• Figure 1 is a perspective view of an irrigation appliance contructed in accordance with the present invention;
    • Figure 2 is a similar view with different components arranged in different positions;
    • Figure 3 is a cross-sectional view taken along the line 3-3 in figure 2;
    • Figure 4 is a framentary cross-sectional view of a component shown in figure 3;
    • Figure 5 is a cross-sectional view taken longitudinally through a component shown in figures 1 and 2;
    • Figures 6, 7, 8 and 9 are longitudinally-­taken cross-sectional views of a component included in figure 3 but individually showing respective different specific approaches; and
    • Figure 10 is a cross-sectional view of an alternative to the component shown in figure 5.
  • Shown in figure 1 is an irrigating appliance specifically originated for use in the field of oral hygiene. It enables the user to direct a pulsating jet of water or other liquid for the purpose of tooth cleaning and gum massage. However, such units also have found important use in other areas at least in personal care for such different implementations of use as wound debridiment or the flushing of debris from a cavity.
  • The unit depicted in figure 1 includes a housing 20 secured a top a base 22 and within which housing are disposed certain operative components later to be described. Housing 20 has a top wall 24 and an upper surface on base 22 serves as a bottom wall 26. Top wall 24 and bottom wall 26 are joined by a circumferential side wall 28 shaped to define an inset formed along one portion thereof.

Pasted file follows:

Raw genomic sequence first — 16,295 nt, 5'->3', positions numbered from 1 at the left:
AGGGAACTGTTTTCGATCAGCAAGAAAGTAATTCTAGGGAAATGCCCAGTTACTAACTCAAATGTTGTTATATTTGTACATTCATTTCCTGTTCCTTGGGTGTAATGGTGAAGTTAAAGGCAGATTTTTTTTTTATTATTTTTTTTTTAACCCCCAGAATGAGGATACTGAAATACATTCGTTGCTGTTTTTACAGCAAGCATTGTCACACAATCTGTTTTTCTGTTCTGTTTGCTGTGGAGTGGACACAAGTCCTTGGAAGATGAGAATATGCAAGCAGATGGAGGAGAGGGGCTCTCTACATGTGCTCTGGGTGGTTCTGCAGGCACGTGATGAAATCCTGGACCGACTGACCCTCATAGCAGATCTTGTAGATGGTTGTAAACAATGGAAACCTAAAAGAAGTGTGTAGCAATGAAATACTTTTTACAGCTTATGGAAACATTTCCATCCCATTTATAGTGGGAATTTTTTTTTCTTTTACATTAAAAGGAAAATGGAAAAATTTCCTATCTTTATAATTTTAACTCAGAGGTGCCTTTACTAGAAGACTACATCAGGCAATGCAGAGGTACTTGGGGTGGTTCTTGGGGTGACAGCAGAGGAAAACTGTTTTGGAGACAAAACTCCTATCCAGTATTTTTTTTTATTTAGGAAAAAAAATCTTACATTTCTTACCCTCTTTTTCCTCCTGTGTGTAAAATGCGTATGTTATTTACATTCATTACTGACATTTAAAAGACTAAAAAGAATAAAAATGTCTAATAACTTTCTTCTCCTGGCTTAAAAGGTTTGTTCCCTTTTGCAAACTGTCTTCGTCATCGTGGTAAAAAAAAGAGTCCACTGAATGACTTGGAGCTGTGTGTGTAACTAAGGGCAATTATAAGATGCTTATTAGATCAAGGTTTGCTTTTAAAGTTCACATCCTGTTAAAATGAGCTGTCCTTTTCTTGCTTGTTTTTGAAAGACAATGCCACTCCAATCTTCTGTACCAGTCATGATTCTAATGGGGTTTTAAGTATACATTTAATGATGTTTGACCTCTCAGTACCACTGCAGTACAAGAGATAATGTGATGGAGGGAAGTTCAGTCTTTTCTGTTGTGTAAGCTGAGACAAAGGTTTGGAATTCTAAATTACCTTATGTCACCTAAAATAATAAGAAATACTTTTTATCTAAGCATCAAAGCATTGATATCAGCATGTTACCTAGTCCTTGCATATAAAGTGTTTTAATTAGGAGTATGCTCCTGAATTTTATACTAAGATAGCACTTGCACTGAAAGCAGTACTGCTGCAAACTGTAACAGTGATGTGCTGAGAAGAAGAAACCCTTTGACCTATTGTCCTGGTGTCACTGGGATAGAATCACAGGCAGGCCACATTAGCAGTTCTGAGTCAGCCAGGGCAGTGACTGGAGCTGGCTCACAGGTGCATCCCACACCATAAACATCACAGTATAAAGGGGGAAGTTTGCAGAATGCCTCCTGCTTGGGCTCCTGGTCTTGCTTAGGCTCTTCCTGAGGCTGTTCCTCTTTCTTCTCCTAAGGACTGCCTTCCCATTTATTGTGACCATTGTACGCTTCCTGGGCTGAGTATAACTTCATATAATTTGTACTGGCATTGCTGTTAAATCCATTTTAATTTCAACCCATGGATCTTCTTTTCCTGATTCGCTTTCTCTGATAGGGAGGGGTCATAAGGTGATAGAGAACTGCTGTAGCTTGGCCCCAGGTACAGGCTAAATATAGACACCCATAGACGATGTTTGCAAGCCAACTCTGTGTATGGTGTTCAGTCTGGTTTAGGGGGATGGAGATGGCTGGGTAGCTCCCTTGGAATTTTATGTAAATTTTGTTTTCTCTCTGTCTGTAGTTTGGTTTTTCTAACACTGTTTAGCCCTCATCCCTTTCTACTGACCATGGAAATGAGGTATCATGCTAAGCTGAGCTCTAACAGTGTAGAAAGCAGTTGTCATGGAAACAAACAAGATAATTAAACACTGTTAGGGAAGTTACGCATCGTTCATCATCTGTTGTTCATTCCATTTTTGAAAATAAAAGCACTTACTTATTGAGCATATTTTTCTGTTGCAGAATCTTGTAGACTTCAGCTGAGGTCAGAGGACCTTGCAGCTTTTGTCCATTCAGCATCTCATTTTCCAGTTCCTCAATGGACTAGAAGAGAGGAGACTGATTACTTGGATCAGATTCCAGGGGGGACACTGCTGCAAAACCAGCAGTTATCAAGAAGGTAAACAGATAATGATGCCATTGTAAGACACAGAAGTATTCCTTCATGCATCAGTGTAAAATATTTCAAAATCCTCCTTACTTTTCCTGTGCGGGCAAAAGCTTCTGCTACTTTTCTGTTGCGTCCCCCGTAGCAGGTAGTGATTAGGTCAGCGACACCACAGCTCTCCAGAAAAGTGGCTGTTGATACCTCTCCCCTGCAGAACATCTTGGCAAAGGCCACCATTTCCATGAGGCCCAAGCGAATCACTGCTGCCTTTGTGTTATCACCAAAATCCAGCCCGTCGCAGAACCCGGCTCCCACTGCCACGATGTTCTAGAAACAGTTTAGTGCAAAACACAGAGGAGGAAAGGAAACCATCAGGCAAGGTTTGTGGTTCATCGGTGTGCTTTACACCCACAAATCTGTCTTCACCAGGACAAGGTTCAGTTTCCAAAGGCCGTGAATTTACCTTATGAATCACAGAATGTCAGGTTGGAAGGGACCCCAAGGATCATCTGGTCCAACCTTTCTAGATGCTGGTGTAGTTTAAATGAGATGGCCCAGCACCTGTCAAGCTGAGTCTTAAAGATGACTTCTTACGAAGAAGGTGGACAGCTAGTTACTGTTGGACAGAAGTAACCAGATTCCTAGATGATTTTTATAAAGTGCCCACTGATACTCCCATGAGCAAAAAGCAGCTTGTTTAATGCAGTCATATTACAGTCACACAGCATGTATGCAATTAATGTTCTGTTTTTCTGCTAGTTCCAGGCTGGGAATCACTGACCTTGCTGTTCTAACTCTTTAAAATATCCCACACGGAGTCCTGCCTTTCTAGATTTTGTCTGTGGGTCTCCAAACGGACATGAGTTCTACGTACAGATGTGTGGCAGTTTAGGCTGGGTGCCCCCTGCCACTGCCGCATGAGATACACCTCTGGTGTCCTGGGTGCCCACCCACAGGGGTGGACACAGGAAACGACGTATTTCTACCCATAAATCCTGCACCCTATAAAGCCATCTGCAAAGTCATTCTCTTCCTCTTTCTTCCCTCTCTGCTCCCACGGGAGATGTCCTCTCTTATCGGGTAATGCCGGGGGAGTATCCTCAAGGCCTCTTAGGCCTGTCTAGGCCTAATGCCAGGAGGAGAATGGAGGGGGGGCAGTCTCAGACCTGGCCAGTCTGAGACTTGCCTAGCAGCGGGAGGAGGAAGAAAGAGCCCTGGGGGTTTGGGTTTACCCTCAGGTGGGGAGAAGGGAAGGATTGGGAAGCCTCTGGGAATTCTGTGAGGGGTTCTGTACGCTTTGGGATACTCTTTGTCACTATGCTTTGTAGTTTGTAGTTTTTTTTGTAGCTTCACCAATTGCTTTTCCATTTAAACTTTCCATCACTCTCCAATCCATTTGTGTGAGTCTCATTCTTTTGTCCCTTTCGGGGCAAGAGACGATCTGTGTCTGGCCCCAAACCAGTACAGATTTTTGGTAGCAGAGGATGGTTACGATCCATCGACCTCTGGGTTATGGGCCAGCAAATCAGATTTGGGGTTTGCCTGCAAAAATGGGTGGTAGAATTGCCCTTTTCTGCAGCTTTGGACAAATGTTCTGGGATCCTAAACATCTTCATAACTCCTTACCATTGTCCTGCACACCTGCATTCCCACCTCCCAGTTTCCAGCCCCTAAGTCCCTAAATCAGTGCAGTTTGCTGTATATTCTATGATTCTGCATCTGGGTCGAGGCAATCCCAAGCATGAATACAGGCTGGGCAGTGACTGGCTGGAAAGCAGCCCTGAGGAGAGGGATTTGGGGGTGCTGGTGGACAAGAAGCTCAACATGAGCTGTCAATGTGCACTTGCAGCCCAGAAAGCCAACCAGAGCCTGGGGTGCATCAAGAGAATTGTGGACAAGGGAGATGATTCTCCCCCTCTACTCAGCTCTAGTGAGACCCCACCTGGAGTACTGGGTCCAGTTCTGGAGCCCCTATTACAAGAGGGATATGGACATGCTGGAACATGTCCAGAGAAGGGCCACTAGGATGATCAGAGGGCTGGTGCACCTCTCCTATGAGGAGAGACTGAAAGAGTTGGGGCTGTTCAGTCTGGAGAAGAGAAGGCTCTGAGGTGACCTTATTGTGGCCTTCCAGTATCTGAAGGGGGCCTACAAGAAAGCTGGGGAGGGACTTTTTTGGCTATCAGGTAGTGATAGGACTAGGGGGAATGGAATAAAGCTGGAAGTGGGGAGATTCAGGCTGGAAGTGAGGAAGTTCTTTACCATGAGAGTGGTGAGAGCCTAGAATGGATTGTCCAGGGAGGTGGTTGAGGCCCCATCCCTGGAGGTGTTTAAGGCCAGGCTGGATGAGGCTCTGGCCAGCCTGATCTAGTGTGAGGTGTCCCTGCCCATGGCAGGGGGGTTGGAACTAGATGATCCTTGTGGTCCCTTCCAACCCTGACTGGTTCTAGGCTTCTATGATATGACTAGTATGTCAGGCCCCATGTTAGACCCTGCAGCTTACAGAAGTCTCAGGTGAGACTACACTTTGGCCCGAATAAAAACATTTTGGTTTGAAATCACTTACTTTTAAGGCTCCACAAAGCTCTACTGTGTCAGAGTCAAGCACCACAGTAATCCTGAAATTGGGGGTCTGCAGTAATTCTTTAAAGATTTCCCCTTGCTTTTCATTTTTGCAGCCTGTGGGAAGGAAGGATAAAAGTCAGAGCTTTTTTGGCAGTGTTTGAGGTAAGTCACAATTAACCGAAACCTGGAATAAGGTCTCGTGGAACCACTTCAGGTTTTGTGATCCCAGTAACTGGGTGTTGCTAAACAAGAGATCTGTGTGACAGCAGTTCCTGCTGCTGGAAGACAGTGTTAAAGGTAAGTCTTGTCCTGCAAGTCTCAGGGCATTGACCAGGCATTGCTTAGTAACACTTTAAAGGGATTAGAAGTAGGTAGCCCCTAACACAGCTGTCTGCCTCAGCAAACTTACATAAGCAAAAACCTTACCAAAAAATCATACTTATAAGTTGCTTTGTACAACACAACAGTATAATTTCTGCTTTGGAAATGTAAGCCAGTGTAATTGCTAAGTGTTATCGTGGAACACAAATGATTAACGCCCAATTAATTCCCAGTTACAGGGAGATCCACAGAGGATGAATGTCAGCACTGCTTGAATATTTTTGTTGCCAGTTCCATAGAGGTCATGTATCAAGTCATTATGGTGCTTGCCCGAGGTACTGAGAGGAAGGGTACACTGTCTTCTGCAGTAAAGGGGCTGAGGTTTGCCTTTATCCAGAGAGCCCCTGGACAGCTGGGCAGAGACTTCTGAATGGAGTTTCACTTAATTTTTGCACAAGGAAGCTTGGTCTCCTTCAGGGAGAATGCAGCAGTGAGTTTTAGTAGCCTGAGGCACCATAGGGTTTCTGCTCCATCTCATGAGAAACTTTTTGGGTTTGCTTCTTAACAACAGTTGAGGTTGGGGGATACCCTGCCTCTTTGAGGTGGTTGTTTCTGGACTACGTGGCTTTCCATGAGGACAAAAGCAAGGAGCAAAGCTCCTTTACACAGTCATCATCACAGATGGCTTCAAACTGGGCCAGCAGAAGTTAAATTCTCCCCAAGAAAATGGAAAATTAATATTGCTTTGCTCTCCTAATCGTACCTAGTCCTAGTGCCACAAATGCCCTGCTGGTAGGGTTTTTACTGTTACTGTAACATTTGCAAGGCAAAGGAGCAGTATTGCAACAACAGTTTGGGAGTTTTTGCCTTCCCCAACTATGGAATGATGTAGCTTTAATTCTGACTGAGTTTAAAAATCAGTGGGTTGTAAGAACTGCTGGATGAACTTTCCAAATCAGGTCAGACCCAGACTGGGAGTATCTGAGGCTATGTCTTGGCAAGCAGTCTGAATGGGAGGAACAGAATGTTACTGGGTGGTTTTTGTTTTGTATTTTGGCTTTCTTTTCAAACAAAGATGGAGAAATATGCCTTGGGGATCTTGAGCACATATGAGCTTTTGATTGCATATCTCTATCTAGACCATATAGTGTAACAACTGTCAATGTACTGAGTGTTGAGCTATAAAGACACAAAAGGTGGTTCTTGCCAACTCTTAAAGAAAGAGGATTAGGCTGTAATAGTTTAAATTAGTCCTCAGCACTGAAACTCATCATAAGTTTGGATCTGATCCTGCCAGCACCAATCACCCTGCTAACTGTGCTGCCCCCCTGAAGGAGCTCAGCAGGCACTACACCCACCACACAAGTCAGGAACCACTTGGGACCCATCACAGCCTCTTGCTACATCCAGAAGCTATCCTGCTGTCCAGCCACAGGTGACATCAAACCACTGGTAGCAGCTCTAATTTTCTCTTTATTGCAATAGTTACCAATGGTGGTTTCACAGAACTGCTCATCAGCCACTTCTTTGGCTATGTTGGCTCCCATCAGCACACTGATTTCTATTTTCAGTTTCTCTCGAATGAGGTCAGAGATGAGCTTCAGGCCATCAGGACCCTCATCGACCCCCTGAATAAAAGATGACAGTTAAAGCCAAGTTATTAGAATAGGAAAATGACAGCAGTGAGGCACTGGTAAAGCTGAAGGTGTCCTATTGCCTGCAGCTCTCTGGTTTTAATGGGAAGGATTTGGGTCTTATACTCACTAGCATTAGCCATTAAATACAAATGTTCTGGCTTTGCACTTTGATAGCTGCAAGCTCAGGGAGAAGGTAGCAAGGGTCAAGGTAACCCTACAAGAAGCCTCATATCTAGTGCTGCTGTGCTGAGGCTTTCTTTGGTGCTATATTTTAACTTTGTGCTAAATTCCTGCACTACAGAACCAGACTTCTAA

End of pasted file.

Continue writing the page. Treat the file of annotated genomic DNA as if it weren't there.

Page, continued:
• A cover 32 has a normally horizontal wall 34 from which laterally projects a circumscribing wall 36 shaped to mate with side wall 28 when cover 32 is positioned to overlie housing 20 in enveloping relationship. Wall 32 also has an inset 38 that mates with inset 30 when cover 32 is so positioned.
  • An inlet 40 is formed in top wall 24. An outlet 42 is formed to define an opening through horizontal wall 34 and is so located as to be aligned with inlet 40 when cover 32 is inverted to dispose its circumscribing wall 36 normally upstanding from top wall 24. As indicated, circumscribing wall 36 is shaped to mate with side wall 28 when cover 32 is positioned to overlie the housing in enveloping relationship, with inset 38 mating with inset 30 when cover 36 is so positioned.
  • Disposed within housing 20 is a pump 50 driven through a motion converter 52 from an electric motor 54. Broadly viewed, such a pumping assembly may take the form shown in the aforementioned US-A-­4,302,186. Alternatively, the overall pumping assenbly may be constructed with a different approach, such as a the solenoid.
  • In any event, liquid contained within the reservoir of cover 32, when disposed in its exposed upright position as shown in figure 2, is suctioned through a valve 58 which is displaced upwardly in the bottom of cover 32 at outlet 40 and through input tubing 60 into the pump body from which said liquid is delivered under pressure through an outlet hose 62 that continues outwardly of housing 36. Again speaking broadly, this overall arrangement was described in more detail in US-E-27,274.
  • What in use normally would be the front or user's side of the appliance features an upstanding pedestal 70 located in this case to one side and which contains a switching mechanism operated by a push button 72. Further inwardly is formed a platform 74 along which are defined a plurality of wells to accept the seating of a corresponding plurality of jet tips 75. Jet tips 75 may be as described in more detail in US-A-4,337,040.